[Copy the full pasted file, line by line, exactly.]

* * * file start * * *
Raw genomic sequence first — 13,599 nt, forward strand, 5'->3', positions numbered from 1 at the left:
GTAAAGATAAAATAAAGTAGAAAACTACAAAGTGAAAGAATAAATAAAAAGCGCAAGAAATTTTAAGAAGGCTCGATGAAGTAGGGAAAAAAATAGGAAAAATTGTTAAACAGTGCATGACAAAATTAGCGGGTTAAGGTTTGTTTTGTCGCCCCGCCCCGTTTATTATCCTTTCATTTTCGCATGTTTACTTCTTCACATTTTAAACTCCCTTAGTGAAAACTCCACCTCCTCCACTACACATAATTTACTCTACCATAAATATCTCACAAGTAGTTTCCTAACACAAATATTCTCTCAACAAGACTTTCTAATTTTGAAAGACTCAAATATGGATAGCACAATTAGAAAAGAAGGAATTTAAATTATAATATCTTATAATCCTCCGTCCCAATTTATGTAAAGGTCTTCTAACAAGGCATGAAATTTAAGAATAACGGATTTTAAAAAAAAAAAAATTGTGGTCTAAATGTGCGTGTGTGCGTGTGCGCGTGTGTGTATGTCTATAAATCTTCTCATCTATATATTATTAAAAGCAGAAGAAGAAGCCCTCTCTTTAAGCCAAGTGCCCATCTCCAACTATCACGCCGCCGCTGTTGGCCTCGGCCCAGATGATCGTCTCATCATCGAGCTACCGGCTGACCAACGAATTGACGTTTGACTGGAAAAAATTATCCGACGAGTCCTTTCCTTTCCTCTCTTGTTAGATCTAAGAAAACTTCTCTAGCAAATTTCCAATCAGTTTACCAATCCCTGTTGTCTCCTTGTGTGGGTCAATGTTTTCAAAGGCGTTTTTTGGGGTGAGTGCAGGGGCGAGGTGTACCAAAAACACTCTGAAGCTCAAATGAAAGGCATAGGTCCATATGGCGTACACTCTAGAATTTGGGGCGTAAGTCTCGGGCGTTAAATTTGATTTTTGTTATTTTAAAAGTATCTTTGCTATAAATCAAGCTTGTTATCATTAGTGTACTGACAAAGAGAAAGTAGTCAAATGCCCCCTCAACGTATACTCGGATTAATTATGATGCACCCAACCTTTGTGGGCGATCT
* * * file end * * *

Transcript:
Raw genomic sequence first — 13,599 nt, forward strand, 5'->3', positions numbered from 1 at the left:
GTAAAGATAAAATAAAGTAGAAAACTACAAAGTGAAAGAATAAATAAAAAGCGCAAGAAATTTTAAGAAGGCTCGATGAAGTAGGGAAAAAAATAGGAAAAATTGTTAAACAGTGCATGACAAAATTAGCGGGTTAAGGTTTGTTTTGTCGCCCCGCCCCGTTTATTATCCTTTCATTTTCGCATGTTTACTTCTTCACATTTTAAACTCCCTTAGTGAAAACTCCACCTCCTCCACTACACATAATTTACTCTACCATAAATATCTCACAAGTAGTTTCCTAACACAAATATTCTCTCAACAAGACTTTCTAATTTTGAAAGACTCAAATATGGATAGCACAATTAGAAAAGAAGGAATTTAAATTATAATATCTTATAATCCTCCGTCCCAATTTATGTAAAGGTCTTCTAACAAGGCATGAAATTTAAGAATAACGGATTTTAAAAAAAAAAAAATTGTGGTCTAAATGTGCGTGTGTGCGTGTGCGCGTGTGTGTATGTCTATAAATCTTCTCATCTATATATTATTAAAAGCAGAAGAAGAAGCCCTCTCTTTAAGCCAAGTGCCCATCTCCAACTATCACGCCGCCGCTGTTGGCCTCGGCCCAGATGATCGTCTCATCATCGAGCTACCGGCTGACCAACGAATTGACGTTTGACTGGAAAAAATTATCCGACGAGTCCTTTCCTTTCCTCTCTTGTTAGATCTAAGAAAACTTCTCTAGCAAATTTCCAATCAGTTTACCAATCCCTGTTGTCTCCTTGTGTGGGTCAATGTTTTCAAAGGCGTTTTTTGGGGTGAGTGCAGGGGCGAGGTGTACCAAAAACACTCTGAAGCTCAAATGAAAGGCATAGGTCCATATGGCGTACACTCTAGAATTTGGGGCGTAAGTCTCGGGCGTTAAATTTGATTTTTGTTATTTTAAAAGTATCTTTGCTATAAATCAAGCTTGTTATCATTAGTGTACTGACAAAGAGAAAGTAGTCAAATGCCCCCTCAACGTATACTCGGATTAATTATGATGCACCCAACCTTTGTGGGCGATCT